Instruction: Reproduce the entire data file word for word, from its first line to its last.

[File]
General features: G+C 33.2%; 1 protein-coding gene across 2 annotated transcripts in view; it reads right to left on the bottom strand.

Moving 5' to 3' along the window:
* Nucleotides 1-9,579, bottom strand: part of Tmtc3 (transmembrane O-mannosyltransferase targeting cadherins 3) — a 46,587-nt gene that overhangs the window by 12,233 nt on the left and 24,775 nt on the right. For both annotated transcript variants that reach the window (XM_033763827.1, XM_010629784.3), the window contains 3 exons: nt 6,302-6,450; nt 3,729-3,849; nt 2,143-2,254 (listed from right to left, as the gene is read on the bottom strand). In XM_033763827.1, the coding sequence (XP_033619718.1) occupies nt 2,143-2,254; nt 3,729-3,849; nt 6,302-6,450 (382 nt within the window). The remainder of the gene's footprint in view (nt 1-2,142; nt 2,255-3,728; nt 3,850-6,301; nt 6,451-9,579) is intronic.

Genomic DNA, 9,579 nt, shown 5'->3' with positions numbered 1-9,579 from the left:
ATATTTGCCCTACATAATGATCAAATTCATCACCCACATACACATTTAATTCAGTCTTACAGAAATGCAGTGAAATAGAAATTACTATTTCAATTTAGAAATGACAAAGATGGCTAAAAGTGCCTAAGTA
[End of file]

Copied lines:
General features: G+C 33.2%; 1 protein-coding gene across 2 annotated transcripts in view; it reads right to left on the bottom strand.

Moving 5' to 3' along the window:
* Nucleotides 1-9,579, bottom strand: part of Tmtc3 (transmembrane O-mannosyltransferase targeting cadherins 3) — a 46,587-nt gene that overhangs the window by 12,233 nt on the left and 24,775 nt on the right. For both annotated transcript variants that reach the window (XM_033763827.1, XM_010629784.3), the window contains 3 exons: nt 6,302-6,450; nt 3,729-3,849; nt 2,143-2,254 (listed from right to left, as the gene is read on the bottom strand). In XM_033763827.1, the coding sequence (XP_033619718.1) occupies nt 2,143-2,254; nt 3,729-3,849; nt 6,302-6,450 (382 nt within the window). The remainder of the gene's footprint in view (nt 1-2,142; nt 2,255-3,728; nt 3,850-6,301; nt 6,451-9,579) is intronic.

Genomic DNA, 9,579 nt, shown 5'->3' with positions numbered 1-9,579 from the left:
ATATTTGCCCTACATAATGATCAAATTCATCACCCACATACACATTTAATTCAGTCTTACAGAAATGCAGTGAAATAGAAATTACTATTTCAATTTAGAAATGACAAAGATGGCTAAAAGTGCCTAAGTA